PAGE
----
In certain researches it is found that the same EPO injection slows down retinal cells' death and promotes the function of hematoretinal barrier. Therefore EPO is being considered as one of the new therapeutical options in the treatment of early DR and diabetic macular oedema (9, 24). There is a recent discovery of naturally occurring nonhematopoietic variant of EPO hormone, which can activate only part of the signalling cascade, and therefore manifest only partial activation of EPO receptor, which could prove significant in the future regarding the application of new line drugs for new clinical conditions, apart from the already used ones.
However, there are different theories among the authors regarding the favourable influence of EPO on the progression of non-proliferative and proliferative DR. Some data show the improvement of DR by blocking of the production and effects of EPO in the eye (25).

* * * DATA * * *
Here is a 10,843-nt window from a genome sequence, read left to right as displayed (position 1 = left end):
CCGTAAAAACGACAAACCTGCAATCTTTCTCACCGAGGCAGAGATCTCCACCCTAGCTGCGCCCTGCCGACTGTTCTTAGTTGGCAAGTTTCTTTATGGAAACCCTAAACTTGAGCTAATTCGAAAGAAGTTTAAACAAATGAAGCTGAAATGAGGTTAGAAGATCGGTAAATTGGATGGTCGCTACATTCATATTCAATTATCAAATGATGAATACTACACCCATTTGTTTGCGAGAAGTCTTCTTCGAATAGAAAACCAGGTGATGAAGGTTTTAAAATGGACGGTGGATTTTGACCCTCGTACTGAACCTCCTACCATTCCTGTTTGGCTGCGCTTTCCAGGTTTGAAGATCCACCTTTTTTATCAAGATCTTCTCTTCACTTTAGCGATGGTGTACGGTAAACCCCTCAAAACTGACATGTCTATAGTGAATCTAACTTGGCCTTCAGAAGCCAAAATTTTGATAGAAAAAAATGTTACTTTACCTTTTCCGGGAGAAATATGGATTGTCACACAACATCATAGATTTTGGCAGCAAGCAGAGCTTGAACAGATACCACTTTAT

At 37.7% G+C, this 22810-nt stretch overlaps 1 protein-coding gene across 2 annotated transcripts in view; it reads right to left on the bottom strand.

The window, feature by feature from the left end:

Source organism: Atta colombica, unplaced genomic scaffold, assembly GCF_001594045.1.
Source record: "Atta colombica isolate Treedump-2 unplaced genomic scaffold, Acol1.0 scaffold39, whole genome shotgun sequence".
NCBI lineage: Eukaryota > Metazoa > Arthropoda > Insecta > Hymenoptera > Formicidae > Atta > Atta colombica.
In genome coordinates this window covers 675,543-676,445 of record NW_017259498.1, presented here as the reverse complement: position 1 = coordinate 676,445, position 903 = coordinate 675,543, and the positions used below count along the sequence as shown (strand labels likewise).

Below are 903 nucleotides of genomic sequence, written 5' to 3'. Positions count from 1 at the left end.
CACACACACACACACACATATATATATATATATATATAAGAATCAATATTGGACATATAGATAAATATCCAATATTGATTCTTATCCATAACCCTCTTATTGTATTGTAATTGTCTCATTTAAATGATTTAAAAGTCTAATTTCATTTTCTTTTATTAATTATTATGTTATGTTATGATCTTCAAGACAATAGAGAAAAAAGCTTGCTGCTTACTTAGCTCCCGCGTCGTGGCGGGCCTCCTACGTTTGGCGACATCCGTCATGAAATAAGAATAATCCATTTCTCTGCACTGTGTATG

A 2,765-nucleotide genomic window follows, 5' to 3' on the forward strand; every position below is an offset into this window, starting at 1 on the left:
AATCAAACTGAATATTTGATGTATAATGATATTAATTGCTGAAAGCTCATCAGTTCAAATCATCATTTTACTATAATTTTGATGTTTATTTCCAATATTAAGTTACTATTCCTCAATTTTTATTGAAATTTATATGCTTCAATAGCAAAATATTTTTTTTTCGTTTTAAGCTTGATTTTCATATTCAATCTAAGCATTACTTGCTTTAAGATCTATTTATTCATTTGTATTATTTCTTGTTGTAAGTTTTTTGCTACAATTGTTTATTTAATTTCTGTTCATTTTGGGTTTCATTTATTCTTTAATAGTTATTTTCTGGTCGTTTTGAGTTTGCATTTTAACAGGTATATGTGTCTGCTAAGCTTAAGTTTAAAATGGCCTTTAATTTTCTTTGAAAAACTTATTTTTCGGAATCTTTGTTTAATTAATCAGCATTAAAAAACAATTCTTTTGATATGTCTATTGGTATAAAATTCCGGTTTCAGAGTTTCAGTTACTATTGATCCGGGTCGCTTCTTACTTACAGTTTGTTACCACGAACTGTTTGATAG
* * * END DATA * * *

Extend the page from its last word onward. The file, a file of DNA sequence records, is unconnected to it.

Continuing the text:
Normal or low concentrations of erythropoietin are found in conditions of primary polycythemia, some erythropoietin-independent anaemias, but also in kidney-derived anaemia (26). The importance of reduced concentration of erythropoietin is clinically confirmed in early diabetic nephropathy, as it resulted in anaemia which worsened diabetic retinopathy (27). Also, in curing anaemia of renal origin, EPO given intravenously had positive effects on macular oedema, improved visual acuity in patients with DR and also led to the reduction of exudative maculopathy and proliferative changes of the disease (28, 29).